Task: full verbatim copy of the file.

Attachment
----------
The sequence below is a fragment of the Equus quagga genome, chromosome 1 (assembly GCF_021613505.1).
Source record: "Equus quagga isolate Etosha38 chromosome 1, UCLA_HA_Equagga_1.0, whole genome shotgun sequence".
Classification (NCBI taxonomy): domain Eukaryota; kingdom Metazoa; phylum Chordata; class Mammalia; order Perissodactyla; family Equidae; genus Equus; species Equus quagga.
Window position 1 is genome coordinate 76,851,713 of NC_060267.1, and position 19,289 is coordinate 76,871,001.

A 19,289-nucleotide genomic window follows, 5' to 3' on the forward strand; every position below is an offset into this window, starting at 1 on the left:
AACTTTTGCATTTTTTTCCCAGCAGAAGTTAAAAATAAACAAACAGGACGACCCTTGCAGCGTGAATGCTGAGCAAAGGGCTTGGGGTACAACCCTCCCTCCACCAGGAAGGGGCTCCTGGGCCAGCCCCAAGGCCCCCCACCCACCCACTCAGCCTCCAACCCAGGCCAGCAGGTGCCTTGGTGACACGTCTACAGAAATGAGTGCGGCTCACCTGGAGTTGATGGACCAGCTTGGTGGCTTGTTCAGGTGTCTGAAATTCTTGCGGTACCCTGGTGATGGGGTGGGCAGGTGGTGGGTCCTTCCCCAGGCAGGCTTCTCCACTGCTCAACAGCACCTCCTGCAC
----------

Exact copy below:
The sequence below is a fragment of the Equus quagga genome, chromosome 1 (assembly GCF_021613505.1).
Source record: "Equus quagga isolate Etosha38 chromosome 1, UCLA_HA_Equagga_1.0, whole genome shotgun sequence".
Classification (NCBI taxonomy): domain Eukaryota; kingdom Metazoa; phylum Chordata; class Mammalia; order Perissodactyla; family Equidae; genus Equus; species Equus quagga.
Window position 1 is genome coordinate 76,851,713 of NC_060267.1, and position 19,289 is coordinate 76,871,001.

A 19,289-nucleotide genomic window follows, 5' to 3' on the forward strand; every position below is an offset into this window, starting at 1 on the left:
AACTTTTGCATTTTTTTCCCAGCAGAAGTTAAAAATAAACAAACAGGACGACCCTTGCAGCGTGAATGCTGAGCAAAGGGCTTGGGGTACAACCCTCCCTCCACCAGGAAGGGGCTCCTGGGCCAGCCCCAAGGCCCCCCACCCACCCACTCAGCCTCCAACCCAGGCCAGCAGGTGCCTTGGTGACACGTCTACAGAAATGAGTGCGGCTCACCTGGAGTTGATGGACCAGCTTGGTGGCTTGTTCAGGTGTCTGAAATTCTTGCGGTACCCTGGTGATGGGGTGGGCAGGTGGTGGGTCCTTCCCCAGGCAGGCTTCTCCACTGCTCAACAGCACCTCCTGCAC